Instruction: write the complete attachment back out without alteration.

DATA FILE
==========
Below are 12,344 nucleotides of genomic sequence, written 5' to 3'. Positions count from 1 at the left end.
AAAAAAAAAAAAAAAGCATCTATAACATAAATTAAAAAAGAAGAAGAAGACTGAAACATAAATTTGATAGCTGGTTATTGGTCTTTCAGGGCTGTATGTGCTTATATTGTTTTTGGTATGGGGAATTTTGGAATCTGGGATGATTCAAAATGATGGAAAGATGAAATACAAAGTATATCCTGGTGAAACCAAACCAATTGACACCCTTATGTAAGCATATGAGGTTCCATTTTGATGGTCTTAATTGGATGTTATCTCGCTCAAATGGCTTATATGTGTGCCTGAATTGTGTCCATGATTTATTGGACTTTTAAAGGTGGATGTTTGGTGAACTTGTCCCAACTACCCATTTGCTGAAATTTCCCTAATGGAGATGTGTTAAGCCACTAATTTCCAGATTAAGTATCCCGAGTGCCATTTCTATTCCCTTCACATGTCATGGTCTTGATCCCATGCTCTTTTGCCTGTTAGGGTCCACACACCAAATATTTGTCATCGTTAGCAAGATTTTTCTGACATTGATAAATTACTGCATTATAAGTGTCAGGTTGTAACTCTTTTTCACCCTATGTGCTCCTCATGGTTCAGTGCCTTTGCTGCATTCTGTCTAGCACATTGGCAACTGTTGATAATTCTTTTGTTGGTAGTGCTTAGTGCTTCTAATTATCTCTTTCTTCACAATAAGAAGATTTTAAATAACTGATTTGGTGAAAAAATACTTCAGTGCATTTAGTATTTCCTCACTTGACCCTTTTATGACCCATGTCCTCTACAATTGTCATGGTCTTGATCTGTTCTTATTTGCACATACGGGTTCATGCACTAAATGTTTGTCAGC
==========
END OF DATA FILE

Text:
Below are 12,344 nucleotides of genomic sequence, written 5' to 3'. Positions count from 1 at the left end.
AAAAAAAAAAAAAAAGCATCTATAACATAAATTAAAAAAGAAGAAGAAGACTGAAACATAAATTTGATAGCTGGTTATTGGTCTTTCAGGGCTGTATGTGCTTATATTGTTTTTGGTATGGGGAATTTTGGAATCTGGGATGATTCAAAATGATGGAAAGATGAAATACAAAGTATATCCTGGTGAAACCAAACCAATTGACACCCTTATGTAAGCATATGAGGTTCCATTTTGATGGTCTTAATTGGATGTTATCTCGCTCAAATGGCTTATATGTGTGCCTGAATTGTGTCCATGATTTATTGGACTTTTAAAGGTGGATGTTTGGTGAACTTGTCCCAACTACCCATTTGCTGAAATTTCCCTAATGGAGATGTGTTAAGCCACTAATTTCCAGATTAAGTATCCCGAGTGCCATTTCTATTCCCTTCACATGTCATGGTCTTGATCCCATGCTCTTTTGCCTGTTAGGGTCCACACACCAAATATTTGTCATCGTTAGCAAGATTTTTCTGACATTGATAAATTACTGCATTATAAGTGTCAGGTTGTAACTCTTTTTCACCCTATGTGCTCCTCATGGTTCAGTGCCTTTGCTGCATTCTGTCTAGCACATTGGCAACTGTTGATAATTCTTTTGTTGGTAGTGCTTAGTGCTTCTAATTATCTCTTTCTTCACAATAAGAAGATTTTAAATAACTGATTTGGTGAAAAAATACTTCAGTGCATTTAGTATTTCCTCACTTGACCCTTTTATGACCCATGTCCTCTACAATTGTCATGGTCTTGATCTGTTCTTATTTGCACATACGGGTTCATGCACTAAATGTTTGTCAGC